The Blubber Bonanza: An Opportunistic Scavenger Study
In 2010, brown bears in Glacier Bay received a four month buffet in the form of a 41 foot dead humpback whale that washed up on a beach in the West Arm and persisted throughout the summer. While the cause of the whale's death is unknown, the carcass provided a rare opportunity for bears in this area to gorge on fat and protein for several months, and also a rare treat for visitors and locals to observe and photograph bears, birds, and wolves at the carcass.
Scientists embraced this incredible opportunity and documented scavenging activities associated with this large food source with the use of two remote cameras attached to trees overlooking the carcass. One camera took a photo every 15 minutes for over 90 days. The other camera was equipped with a motion sensor that was triggered by animals transiting the area. Between the two cameras, the researchers gathered almost 10,000 photos!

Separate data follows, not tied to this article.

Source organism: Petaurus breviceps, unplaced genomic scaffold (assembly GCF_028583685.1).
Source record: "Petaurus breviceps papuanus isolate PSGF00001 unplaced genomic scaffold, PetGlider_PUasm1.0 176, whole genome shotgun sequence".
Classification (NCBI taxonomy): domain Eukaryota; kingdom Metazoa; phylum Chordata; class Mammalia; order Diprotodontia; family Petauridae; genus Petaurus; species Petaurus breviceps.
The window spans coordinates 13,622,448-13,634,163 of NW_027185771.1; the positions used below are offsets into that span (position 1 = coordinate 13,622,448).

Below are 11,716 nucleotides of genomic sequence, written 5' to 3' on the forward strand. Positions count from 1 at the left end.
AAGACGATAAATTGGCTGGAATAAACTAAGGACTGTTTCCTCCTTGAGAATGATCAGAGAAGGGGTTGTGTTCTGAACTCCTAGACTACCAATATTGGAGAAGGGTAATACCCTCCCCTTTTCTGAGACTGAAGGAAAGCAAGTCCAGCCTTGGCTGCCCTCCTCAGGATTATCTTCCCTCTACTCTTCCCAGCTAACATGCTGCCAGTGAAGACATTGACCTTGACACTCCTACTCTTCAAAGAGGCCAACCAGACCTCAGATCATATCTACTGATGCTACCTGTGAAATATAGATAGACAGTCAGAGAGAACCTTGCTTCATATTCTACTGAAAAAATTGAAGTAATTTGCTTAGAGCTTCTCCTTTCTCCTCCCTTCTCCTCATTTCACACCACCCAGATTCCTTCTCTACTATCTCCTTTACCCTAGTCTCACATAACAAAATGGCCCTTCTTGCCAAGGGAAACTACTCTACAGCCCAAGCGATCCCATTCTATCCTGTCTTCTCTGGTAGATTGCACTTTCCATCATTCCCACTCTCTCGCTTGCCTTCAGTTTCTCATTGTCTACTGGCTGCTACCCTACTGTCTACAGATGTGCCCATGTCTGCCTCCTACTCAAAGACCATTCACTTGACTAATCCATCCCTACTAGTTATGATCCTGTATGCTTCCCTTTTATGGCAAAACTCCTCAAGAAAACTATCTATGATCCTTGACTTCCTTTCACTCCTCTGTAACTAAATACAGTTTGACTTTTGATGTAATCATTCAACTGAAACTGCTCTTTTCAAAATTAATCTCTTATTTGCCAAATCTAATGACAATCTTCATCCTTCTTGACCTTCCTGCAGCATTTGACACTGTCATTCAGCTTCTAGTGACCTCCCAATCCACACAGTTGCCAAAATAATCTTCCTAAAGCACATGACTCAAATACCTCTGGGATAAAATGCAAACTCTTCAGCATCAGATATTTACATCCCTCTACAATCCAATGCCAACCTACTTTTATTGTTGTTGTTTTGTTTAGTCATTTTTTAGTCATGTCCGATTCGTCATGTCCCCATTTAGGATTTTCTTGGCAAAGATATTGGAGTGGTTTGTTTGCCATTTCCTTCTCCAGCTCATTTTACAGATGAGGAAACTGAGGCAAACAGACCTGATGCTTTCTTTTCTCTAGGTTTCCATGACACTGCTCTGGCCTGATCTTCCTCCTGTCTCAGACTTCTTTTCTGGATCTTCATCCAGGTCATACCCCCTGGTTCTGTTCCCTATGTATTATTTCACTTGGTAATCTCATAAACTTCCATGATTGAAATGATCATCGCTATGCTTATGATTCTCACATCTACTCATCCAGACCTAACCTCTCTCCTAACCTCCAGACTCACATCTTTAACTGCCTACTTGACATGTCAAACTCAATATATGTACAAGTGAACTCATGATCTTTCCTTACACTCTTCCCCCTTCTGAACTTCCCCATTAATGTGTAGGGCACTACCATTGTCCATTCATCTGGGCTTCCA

Check out the "Blubber Lovers" photogallery!
The remote cameras documented some amazing things:
Blubber Lovers...Year TWO
Scavengers On Camera
Did You Know?
Red-backed voles are a keystone species. Many forest trees rely on mycorrhizal fungi to help them grow. Red-backed voles are one of few animals that eat these fungi and are important in their dispersal.